If you have ever witnessed a loved one with dementia experiencing a violent delusion or a physical outburst it can be one of the most frightening moments for not only you, your loved one, but also for the people around them. It can not only jeopardize the health and well being of themselves and their care givers but of anyone who happens to be in the vicinity.
In many memory centers and secured dementia units in assisted living facilities and nursing homes, physical outbursts associated with dementia are common. The use of anti-psychotics and other prescribed medications that help control behavior is often a standard of care. However, the Office of the Inspector General sites in a recently published report titled “Medicare Atypical Antipsychotic Drug Claims for Elderly Nursing Home Residents” released on May 4, 2011 that more than 20% of the Medicare claims for atypical antipsychotics were used in a population that has not been approved by the FDA (Food and Drug Administration).
Off-label use is dangerous
According to the report, this use of antipsychotics in nursing home patients over the age of 65 with a dementia diagnosis, including Alzheimer’s Disease, accounts for 1.4 million antipsychotic drugs claims submitted to Medicare during the review period (January-June of 2007) The problem is not only has the FDA not approved the use of this category of drugs for elderly dementia patients, but they have instituted the agencies strongest warning. This black box warning alerts doctors and patients to the fact that the use these atypical antipsychotics, such as Risperdal and Zyprexa, in elderly patients with dementia could increase their risk of death.
The black box warning on these drugs stems from a cumulative study that found that patients 65 and older with dementia were more than two times more likely to die while taking the medications than those without dementia. Dr. Daniel Carlat, psychiatrist and CNN contributor explained that the cause of death for these patients was heart failure and pneumonia, the two most common causes of death for any dementia patient.
Off-label use accounts for one in five prescriptions in this class in nursing homes
Daniel Levinson, Inspector General, Department of Health and Human Services, wrote, “The report found about 305,000 nursing home residents (about 14%) had Medicare claims for atypical antipsychotic drugs. Of these, about one in five residents was prescribed these antipsychotics in a way that violated government standards for their use. For example, residents were on a drug for too long, or at too high a dose.”
Levinson blames pharmaceutical companies for misrepresentation and illegal marketing tactics of the off-label use of these drugs to doctors and skilled nursing facilities. He says there needs to be more accountability for pharmaceutical companies who promote off-label uses in order to increase their sales.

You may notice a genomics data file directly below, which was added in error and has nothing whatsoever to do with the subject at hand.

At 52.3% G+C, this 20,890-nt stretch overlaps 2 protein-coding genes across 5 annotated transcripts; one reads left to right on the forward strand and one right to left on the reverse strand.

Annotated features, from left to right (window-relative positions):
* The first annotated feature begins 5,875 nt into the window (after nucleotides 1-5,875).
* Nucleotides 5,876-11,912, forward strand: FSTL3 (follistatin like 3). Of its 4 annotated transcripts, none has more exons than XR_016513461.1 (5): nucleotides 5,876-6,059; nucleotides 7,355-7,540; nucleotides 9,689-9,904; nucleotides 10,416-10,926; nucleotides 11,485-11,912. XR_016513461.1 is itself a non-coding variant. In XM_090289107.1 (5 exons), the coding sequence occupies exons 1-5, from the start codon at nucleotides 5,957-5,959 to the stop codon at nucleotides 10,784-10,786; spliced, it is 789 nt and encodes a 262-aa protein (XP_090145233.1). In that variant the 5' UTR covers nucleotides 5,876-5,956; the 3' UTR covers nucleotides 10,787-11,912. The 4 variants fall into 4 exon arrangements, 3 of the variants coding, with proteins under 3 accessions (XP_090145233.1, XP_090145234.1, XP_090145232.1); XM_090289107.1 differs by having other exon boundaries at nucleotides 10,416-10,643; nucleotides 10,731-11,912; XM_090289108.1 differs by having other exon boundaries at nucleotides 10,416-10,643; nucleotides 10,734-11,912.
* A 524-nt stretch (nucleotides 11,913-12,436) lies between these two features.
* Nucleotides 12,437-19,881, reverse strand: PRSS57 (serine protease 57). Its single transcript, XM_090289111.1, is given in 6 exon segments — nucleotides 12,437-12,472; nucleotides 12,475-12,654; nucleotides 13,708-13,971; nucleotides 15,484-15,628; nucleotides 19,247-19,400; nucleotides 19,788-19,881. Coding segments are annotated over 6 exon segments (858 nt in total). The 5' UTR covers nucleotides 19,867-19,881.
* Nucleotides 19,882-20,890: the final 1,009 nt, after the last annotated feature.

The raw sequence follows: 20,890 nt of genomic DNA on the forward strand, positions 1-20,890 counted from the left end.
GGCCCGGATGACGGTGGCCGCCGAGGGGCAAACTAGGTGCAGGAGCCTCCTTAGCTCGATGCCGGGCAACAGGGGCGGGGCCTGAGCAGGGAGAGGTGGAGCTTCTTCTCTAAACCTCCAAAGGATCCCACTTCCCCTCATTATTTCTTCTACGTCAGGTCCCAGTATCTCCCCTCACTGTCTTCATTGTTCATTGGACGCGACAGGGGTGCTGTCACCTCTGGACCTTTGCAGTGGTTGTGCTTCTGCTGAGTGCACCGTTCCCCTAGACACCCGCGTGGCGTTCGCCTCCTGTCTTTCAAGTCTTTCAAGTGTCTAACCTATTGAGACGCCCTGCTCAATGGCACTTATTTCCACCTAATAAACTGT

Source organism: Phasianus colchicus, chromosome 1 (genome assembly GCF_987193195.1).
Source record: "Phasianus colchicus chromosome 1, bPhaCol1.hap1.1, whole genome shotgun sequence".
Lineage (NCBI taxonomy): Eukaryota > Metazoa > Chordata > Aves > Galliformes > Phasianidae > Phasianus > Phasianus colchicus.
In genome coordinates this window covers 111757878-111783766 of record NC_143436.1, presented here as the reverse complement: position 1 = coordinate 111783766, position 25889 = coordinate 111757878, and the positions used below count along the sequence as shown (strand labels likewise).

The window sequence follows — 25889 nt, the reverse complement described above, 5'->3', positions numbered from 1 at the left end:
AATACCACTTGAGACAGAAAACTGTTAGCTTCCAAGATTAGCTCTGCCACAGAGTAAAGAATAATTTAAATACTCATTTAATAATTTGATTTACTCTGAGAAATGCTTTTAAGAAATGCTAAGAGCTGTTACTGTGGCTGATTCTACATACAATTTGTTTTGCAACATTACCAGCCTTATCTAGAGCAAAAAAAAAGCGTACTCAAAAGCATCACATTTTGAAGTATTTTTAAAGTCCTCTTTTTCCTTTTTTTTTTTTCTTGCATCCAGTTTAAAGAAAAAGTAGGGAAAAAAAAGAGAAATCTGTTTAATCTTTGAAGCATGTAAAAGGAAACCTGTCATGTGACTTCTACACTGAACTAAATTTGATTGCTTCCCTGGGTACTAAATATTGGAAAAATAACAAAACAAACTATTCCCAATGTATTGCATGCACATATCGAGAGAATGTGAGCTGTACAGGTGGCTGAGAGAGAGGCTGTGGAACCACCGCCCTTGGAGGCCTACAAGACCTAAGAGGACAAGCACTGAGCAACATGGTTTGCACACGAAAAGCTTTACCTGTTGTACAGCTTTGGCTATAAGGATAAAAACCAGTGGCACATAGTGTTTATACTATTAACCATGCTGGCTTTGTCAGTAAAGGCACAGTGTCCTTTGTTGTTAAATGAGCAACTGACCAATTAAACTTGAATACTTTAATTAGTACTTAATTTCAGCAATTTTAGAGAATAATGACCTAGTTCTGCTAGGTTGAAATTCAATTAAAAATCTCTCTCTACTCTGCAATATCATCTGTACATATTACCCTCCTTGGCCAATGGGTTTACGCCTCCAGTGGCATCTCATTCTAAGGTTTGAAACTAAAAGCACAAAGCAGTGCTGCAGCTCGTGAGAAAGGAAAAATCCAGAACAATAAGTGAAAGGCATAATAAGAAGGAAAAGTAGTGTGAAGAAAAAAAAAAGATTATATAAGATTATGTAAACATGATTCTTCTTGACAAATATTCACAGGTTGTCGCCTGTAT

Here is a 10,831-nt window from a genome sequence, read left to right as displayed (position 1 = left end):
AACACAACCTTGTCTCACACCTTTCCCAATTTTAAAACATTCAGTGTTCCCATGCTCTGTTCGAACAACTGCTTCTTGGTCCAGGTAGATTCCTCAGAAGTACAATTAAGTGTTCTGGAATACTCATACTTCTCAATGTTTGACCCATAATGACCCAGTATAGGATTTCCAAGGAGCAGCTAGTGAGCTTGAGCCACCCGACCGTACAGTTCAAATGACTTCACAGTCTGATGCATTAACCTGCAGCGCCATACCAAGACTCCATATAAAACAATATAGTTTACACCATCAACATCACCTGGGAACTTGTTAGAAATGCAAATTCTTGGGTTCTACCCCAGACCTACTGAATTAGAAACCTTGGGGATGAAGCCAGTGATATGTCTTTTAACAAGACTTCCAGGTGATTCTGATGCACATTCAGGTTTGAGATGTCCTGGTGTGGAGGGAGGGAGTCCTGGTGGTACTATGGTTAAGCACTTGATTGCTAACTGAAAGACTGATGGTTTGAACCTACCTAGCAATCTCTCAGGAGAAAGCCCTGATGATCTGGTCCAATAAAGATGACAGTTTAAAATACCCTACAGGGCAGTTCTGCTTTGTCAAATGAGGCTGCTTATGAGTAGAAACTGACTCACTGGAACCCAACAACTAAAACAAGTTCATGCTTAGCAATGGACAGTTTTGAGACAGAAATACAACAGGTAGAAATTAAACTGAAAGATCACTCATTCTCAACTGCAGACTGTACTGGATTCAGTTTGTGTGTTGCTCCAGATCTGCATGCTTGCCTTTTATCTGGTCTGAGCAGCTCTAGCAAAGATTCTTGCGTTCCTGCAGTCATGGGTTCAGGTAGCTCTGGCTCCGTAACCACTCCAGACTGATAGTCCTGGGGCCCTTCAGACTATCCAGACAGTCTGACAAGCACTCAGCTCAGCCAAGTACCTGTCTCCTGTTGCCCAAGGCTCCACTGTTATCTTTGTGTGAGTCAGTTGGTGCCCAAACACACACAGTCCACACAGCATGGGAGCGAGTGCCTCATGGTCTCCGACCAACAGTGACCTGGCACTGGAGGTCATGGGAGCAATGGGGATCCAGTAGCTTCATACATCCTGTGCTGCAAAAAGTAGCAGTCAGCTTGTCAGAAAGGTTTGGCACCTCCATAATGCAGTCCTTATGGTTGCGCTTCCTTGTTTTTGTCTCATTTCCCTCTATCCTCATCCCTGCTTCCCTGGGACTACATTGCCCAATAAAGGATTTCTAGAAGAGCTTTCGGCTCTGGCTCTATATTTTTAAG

Although Carlat agrees that pharmaceutical companies have “in many cases, illegally manipulated our (psychiatrists) prescribing habits,” he disagrees with Levinson’s opinion and many aspects of the report. He believes that such drugs are crucial to treatment. Carlat writes, “When these drugs are successful, they soothe the inner turmoil that makes life intolerable for these patients, improving their quality of life dramatically.” Carlat added that there are currently no medications FDA-approved for the agitation associated with dementia, which affects nearly half of all those patients diagnosed with some form of the disease.
What can families do?
Levinson suggests that families and caregivers should be vigilant in understanding the medication regimens prescribed for their loved ones. They should be the voice for their ailing family member who may be unable by question the need for these types of drugs. But, Carlat cautions, “Physicians are not prescribing these medications in order to do harm to their patients. They are using them because there are no better options. Antipsychotics, by helping patients to be calm, are humane treatments for patients who are reaching the end of their days.”
The question remains, do the benefits of using these off-label drugs outweigh the risk. This can only be answered on a case-by-case basis with medical efficacy and ethics being weighed at every step.
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